An old forest is a forest that no longer grows, or whose growth becomes very little. A forest that cannot become bigger, and where new plants appear when old plants allow to, by dying. It is no longer a CO2 draining point, it is just a big carbon storage point which has reached its maximum carbon storage capability. When a plant dies or a leaf or a branch falls or is eaten, the carbon it sequestered from the atmosphere will be liberated back, as a result of its recycling by the animals, insects and microorganisms in the local fauna, all of which will liberate carbon back to the atmosphere in the form of CO2 or methane. So you have CO2 being drained, yes, but more slowly, and at the same time you have carbon being released back to the atmosphere by local fauna. Also, as a tree grows, there is a point where it will find structural limits to continue growing, the limits depending on the tree species. But it won’t cause it to die. The tree will be there, getting resources from the soil, but growing only as much as it loses branches or other parts which will feed the remaining ecosystem that liberates carbon back to the atmosphere, and limiting the capability of other smaller or younger plants to really grow and increase the overall biomass. From that point on, almost all of the benefit from the already limited capability of the plant to sequester carbon is lost to the carbon-liberating animals, insects and microorganisms of the local ecosystem.

    By the way, I assume that you know that liberating methane to the atmosphere also means increasing atmospheric CO2, as the methane will turn into CO2 and H2O in the long term in the atmosphere: (CH4)+2(O2) -> (CO2)+2(H2O)).

    So for you to have a real CO2 draining process in a given terrain, you need PLANT life to actually grow. To grow more than it dies or is eaten by the local fauna, I mean. This happens in young, growing forests (but not in old ones and not in most jungles, where the total biomass remains quite stable) and in cultivated fields.

    Cultivated fields are especially important because the conditions are controlled as to maximize the plant growth, for obvious economical reasons, so here we reach the top capability of plant-life to grow, and growing plant life means carbon being sequestered from the atmosphere. But in those fields you don’t have (or you have but it is very small in comparison) a local CO2-producing animal / insect / microorganisms ecosystem living thanks to the carbon sequestered by the plants, like in old forests and jungles. So you have a big CO2 drain without feeding a CO2-producing local fauna.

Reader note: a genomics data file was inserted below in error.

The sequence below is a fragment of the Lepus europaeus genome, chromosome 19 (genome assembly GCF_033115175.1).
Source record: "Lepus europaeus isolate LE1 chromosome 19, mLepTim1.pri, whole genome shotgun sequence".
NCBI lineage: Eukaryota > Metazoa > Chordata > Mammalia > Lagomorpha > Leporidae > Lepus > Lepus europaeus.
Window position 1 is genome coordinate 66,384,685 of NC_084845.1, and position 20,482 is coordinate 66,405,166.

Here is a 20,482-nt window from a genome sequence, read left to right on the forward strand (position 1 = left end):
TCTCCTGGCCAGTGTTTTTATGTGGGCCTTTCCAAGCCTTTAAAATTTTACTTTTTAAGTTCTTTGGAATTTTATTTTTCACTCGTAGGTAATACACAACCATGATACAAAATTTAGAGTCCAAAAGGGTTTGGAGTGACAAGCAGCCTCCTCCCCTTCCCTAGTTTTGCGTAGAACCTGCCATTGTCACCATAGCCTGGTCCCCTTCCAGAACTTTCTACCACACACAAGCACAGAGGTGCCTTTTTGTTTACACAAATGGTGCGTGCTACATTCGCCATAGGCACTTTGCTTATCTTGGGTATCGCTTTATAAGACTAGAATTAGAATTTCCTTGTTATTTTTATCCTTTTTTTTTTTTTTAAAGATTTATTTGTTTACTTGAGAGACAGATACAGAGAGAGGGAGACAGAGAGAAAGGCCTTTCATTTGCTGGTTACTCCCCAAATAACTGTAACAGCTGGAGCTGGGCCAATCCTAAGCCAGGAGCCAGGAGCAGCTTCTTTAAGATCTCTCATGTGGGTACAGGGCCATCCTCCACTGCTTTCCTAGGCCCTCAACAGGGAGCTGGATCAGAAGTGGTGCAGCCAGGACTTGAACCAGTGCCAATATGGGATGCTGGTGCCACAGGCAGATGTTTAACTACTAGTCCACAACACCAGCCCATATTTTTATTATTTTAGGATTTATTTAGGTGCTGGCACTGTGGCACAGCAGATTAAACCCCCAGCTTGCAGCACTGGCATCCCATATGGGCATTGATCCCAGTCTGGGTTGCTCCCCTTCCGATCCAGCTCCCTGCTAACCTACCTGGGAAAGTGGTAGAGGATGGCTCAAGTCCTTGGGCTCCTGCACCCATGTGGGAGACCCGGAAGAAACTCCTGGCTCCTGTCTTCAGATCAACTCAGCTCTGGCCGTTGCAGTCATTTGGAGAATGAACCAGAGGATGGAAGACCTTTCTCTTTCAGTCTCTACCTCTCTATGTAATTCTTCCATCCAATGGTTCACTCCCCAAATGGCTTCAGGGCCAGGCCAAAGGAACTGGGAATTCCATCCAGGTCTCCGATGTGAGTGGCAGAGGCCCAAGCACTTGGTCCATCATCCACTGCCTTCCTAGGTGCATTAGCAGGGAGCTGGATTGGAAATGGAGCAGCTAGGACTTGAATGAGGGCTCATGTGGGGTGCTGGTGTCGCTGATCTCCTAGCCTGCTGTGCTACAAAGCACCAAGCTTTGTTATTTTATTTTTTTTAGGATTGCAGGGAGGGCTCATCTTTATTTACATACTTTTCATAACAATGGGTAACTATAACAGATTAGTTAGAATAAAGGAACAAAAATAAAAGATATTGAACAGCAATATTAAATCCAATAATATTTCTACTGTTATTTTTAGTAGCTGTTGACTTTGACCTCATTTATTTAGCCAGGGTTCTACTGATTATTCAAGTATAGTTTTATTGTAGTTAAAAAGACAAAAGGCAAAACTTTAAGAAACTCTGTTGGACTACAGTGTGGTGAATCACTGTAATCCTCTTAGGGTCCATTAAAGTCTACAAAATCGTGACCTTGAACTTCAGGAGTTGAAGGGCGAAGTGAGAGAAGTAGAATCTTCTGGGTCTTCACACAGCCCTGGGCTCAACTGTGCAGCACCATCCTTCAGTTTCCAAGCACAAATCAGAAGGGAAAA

Where does all the CO2 sequestered by the plants go? It will go to our own use after recollection, or to the animals we feed on. In the end, it will all go back to the atmosphere, we burn it, or we and our animals eat and the cells burn it for energy and we will send it back as CO2 as we breath, and methane will be produced by bacteries from what our bodies discard. In that sense, the balance in the long term is not different to what happens with an old forest, but the ecosystem is much larger, as large as the food travels, and it is us the ones mostly benefitting from the sequestered CO2 in our part of the cycle, and the cycle itself involves greater ammounts of CO2 exchange in both ways, but the cultivated use of the terrain drastically and immediately increases the carbon-sequestering part of the cycle while the carbon-liberating part will only slowly increase as the new food production leads to increased population, with a net gain in the sequestered CO2 in the process. The drawback is biodiversity, as it is logical. The more we and our domesticated animals feed on it, the less other wild animals will be able to. But there is a net gain as to life.

    Some people say that we have reached or exceeded the limit ammount of human life that the Earth can hold. I say that as long as there are cultivable but uncultivated terrains, we haven’t. We are far from the limit. But of course, we do not want to reach the real limit. We want to keep as much biodiversity as posible and to do it preferably in their natural areas, which means leaving some terrains uncultivated and not optimized for CO2 exchange and food production.

  8. Earl Killian says:

    Nylo, you are ignoring the cutting and burning of the rainforest, which creates an enormous carbon debt that cannot be repaid by the palm oil plantation that follows. Consider Fargione’s recent analysis in Science:
    In the abstract they write: ‘Biofuels are a potential low-carbon energy source, but whether biofuels offer carbon savings depends on how they are produced. Converting rainforests, peatlands, savannas, or grasslands to produce food crop–based biofuels in Brazil, Southeast Asia, and the United States creates a “biofuel carbon debt” by releasing 17 to 420 times more CO2 than the annual greenhouse gas (GHG) reductions that these biofuels would provide by displacing fossil fuels. In contrast, biofuels made from waste biomass or from biomass grown on degraded and abandoned agricultural lands planted with perennials incur little or no carbon debt and can offer immediate and sustained GHG advantages.’

  9. Nylo says: